There is no deny­ing that the best de­fence against nukes, mis­siles and in­ter­con­ti­nen­tal bal­lis­tic mis­siles (ICBM) are lasers based in aero­space. To that end, weapon­i­sa­tion of space is a re­al­ity. China’s con­tin­u­ing ASAT (anti-satel­lite) tests pro­vide cre­dence to the re­quire­ment al­beit her lat­est ASAT test con­ducted this year in­volved ma­noeu­vring satel­lite with me­chan­i­cal arms that cap­tured another satel­lite, as mon­i­tored by US.

A host of coun­tries have fo­cused R&D in de­vel­op­ing di­rected en­ergy weapons (DEWs); both laser and plasma weapons and de­liv­ery sys­tems – land, sea, air and space based. Th­ese are re­ferred to as the prover­bial ‘death ray’ trav­el­ling at the speed of light. The DEW emits en­ergy in the de­sired di­rec­tion, onto the de­sired tar­get de­stroy­ing or dis­abling it with­out us­ing any pro­jec­tile. Not only will this be the next par­a­digm of war, they will likely be de­ployed in large num­bers by the year 2020.

Most sig­nif­i­cantly, laser weapons will have lim­it­less am­mu­ni­tion given suf­fi­cient power source. In ad­di­tion, their range will be much more as com­pared to bal­lis­tic weapons with favourable at­mo­spheric con­di­tions and power level. Ground, sea and aerial laser weapon sys­tems have al­ready been in­volved in ad­di­tion to hand-held laser as­sault ri­fles. What is boom­ing in the sci­en­tific com­mu­nity is de­vel­op­ment of the ul­tra­fast in­tense laser.

The in­tense laser can pro­duce the short­est pulses ever in a lab­o­ra­tory (fem­tosec­ond timescale, 1 fs = 1,015 sec­onds). Such laser beams are the size of a small pan­cake of par­ti­cles (pho­tons) with thick­ness in the or­der of the mi­crome­tre (10-6 m). Such unique fea­ture opens up broad prospects in many ar­eas of ba­sic and ap­plied sci­ence; op­por­tu­nity to study the mat­ter in un­ex­plored regimes; abil­ity to zoom down to a timescale cor­re­spond­ing to ele­men­tary dis­place­ment of mat­ter in biology, chem­istry, molec­u­lar atomic physics; re­veal­ing fastest dy­nam­ics of elec­trons. All this can be op­ti­mised to take ad­van­tage of this short pulse du­ra­tion to pro­duce high in­ten­sity laser sys­tems while keep­ing com­pact­ness of the in­fra­struc­ture. The laser in­ten­si­ties at which a tar­get can be ir­ra­di­ated be­come such that mat­ter is placed un­der very high ex­cited states.

Amer­ica’s HER­CULES in­tense laser sys­tem is re­port­edly the fastest for gen­er­at­ing GeV range elec­tron beams us­ing Laser Wake­field Ac­cel­er­a­tion (LWFA). Ja­pan’s re­search in­sti­tute RIKIN (RIKIN spring-8 cen­tre) has re­cently awarded Thales of France a €10-mil­lion con­tract for de­vel­op­ment and in­stal­la­tion of two in­tense laser beam lines of 500 ter­awatts each. The sys­tem will sig­nif­i­cantly ex­pand the ca­pa­bil­i­ties of the cur­rent SA­CLA (Spring-8 Angstrom com­pact free elec­tron Laser), used by re­searchers in Ja­pan. Our De­fence Re­search and De­vel­op­ment Or­gan­i­sa­tion (DRDO) iden­ti­fies DEWs, along with space se­cu­rity, cy­ber-se­cu­rity and hy­per­sonic ve­hi­cles as fu­ture projects. In­dia has been de­vel­op­ing the KALI (kilo am­pere lin­ear in­jec­tor) lin­ear elec­tron ac­cel­er­a­tor for some time.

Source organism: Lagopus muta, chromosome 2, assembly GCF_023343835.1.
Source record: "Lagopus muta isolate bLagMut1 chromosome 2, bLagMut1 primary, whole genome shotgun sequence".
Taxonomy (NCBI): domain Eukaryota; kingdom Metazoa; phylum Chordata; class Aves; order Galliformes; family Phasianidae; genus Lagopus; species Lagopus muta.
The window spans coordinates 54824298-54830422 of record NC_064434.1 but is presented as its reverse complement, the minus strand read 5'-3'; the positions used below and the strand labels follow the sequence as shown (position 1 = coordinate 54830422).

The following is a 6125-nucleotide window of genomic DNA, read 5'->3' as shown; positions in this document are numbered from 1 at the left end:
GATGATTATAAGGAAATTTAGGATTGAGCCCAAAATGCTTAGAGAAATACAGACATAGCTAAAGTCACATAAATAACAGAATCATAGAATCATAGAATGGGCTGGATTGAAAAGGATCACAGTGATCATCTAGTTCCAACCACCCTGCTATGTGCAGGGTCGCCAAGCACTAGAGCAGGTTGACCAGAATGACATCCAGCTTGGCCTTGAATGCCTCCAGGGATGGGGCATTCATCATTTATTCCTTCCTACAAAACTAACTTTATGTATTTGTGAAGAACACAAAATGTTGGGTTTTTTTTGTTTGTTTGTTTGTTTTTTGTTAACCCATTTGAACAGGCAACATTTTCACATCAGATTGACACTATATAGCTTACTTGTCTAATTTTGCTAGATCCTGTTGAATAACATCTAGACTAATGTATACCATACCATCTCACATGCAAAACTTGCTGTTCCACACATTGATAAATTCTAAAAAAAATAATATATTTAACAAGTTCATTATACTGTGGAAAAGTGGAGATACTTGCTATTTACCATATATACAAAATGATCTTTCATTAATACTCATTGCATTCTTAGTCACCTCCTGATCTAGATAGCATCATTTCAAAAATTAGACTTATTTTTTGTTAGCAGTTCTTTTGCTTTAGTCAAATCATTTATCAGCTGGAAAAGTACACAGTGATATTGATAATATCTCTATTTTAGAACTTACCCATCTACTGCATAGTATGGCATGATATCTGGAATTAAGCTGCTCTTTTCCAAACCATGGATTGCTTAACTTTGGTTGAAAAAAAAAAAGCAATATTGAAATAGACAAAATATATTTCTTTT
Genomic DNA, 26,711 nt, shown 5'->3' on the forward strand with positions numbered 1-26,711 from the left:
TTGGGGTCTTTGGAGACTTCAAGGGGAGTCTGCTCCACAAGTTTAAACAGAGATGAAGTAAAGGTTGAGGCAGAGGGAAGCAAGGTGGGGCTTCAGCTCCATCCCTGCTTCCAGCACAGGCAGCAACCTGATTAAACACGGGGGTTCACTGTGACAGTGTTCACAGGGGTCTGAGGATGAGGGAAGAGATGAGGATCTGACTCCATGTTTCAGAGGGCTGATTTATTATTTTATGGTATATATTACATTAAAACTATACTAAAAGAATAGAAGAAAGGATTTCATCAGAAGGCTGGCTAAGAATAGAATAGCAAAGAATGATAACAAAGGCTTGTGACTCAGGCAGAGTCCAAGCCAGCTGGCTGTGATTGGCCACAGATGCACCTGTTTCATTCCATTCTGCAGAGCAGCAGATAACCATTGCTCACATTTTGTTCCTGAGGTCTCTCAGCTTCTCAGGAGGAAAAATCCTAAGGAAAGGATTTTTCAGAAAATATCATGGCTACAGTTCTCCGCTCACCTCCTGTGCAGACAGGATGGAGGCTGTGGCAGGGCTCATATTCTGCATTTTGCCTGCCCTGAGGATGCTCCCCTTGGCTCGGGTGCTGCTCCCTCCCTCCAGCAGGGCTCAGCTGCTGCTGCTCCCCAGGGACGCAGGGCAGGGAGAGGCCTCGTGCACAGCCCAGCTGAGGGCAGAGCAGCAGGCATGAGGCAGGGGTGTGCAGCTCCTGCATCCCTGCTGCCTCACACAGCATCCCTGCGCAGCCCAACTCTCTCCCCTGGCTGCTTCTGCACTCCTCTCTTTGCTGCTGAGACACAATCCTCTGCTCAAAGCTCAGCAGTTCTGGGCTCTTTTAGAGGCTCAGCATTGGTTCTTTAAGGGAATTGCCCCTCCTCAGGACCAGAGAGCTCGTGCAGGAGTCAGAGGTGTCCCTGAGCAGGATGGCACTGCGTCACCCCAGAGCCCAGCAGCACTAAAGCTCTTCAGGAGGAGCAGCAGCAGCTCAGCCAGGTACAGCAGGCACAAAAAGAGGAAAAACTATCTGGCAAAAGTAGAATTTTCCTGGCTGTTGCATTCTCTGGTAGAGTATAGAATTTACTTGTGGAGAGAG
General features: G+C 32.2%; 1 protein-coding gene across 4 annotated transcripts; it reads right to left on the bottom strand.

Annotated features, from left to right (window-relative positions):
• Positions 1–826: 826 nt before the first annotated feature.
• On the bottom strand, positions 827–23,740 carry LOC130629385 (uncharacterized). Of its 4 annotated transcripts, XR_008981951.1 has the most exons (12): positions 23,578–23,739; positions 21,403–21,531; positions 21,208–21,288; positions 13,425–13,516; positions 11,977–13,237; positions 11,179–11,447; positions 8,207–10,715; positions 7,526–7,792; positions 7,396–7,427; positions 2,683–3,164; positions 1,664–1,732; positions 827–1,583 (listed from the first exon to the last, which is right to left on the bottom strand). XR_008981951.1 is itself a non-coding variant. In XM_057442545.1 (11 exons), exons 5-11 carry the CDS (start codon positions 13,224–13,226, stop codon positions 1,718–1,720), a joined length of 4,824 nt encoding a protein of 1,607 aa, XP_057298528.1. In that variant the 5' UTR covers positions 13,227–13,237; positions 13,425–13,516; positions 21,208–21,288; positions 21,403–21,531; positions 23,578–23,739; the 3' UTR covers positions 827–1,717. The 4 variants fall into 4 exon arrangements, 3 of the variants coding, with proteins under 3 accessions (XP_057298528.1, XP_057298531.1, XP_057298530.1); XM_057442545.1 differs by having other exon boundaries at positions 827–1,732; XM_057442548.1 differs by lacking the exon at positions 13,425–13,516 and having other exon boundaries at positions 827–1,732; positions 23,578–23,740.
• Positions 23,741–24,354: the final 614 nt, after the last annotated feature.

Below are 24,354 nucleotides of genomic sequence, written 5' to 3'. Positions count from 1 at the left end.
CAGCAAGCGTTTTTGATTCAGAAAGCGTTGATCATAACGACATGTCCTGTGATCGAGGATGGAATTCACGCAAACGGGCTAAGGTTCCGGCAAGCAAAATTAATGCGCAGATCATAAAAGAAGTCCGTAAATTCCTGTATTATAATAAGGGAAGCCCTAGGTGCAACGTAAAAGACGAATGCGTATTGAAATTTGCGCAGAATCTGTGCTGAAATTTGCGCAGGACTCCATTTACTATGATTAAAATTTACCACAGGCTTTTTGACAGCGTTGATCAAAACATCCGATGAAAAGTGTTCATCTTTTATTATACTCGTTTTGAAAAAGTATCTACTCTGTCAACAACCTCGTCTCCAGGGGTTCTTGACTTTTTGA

At present, it is not a laser weapon al­beit China thinks so since it can be pro­gressed into a high-pow­ered mi­crowave weapon. A Laser Daz­zler has been de­vel­oped that will im­pair vi­sion tem­po­rar­ily to con­trol un­ruly crowds. In ad­di­tion, DRDO’s Laser Sci­ence & Tech Cen­tre (LASTEC) is de­vel­op­ing ADITYA – a ve­hi­cle mounted gas dy­namic laser-based DEW sys­tem (as tech­nol­ogy demon­stra­tor) – a 25-kilo­watt laser sys­tem un­der de­vel­op­ment to hit a mis­sile in ter­mi­nal phase at a dis­tance of 5-7 km. The next step is to cre­ate solid state lasers which are very por­ta­ble and can be fit­ted on var­i­ous plat­forms. This is pro­jected to be achieved by 2020. MoD’s “Tech­nol­ogy Per­spec­tive & Ca­pa­bil­ity Roadmap” iden­ti­fies DEWs and ASAT weapons as thrust ar­eas over next 15 years.

In­dia has iden­ti­fied de­vel­op­ment of ASAT weapons for elec­tronic or phys­i­cal de­struc­tion of satel­lites in both low earth or­bit (2,000-km al­ti­tude above earth’s sur­face) and the higher geosyn­chronous or­bit in the long-term in­te­grated per­spec­tive plan (2012–27). DRDO is work­ing on 6,000-square-kilo­me­tre ra­dius sys­tems in re­spect of exo-at­mo­spheric kill ve­hi­cles. It would be pru­dent to si­mul­ta­ne­ously de­velop in­tense laser sys­tem, in­dige­nously, through joint ven­tures and through lever­ag­ing our strate­gic part­ner­ships as this is one area that can con­trib­ute to re­mov­ing asym­me­try vis-à-vis China. DEWs when mounted on satel­lites will be dif­fi­cult to de­tect un­less ac­tu­ally fired. Chi­nese mil­i­tary strat­egy of shock, de­cep­tion and sur­prise cou­pled with its record of am­bi­gu­ity and de­ceit lends it­self to space weapon­i­sa­tion. There is no rea­son why In­dia should not cater to such asym­me­try. The views ex­pressed herein are the per­sonal views of the au­thor.

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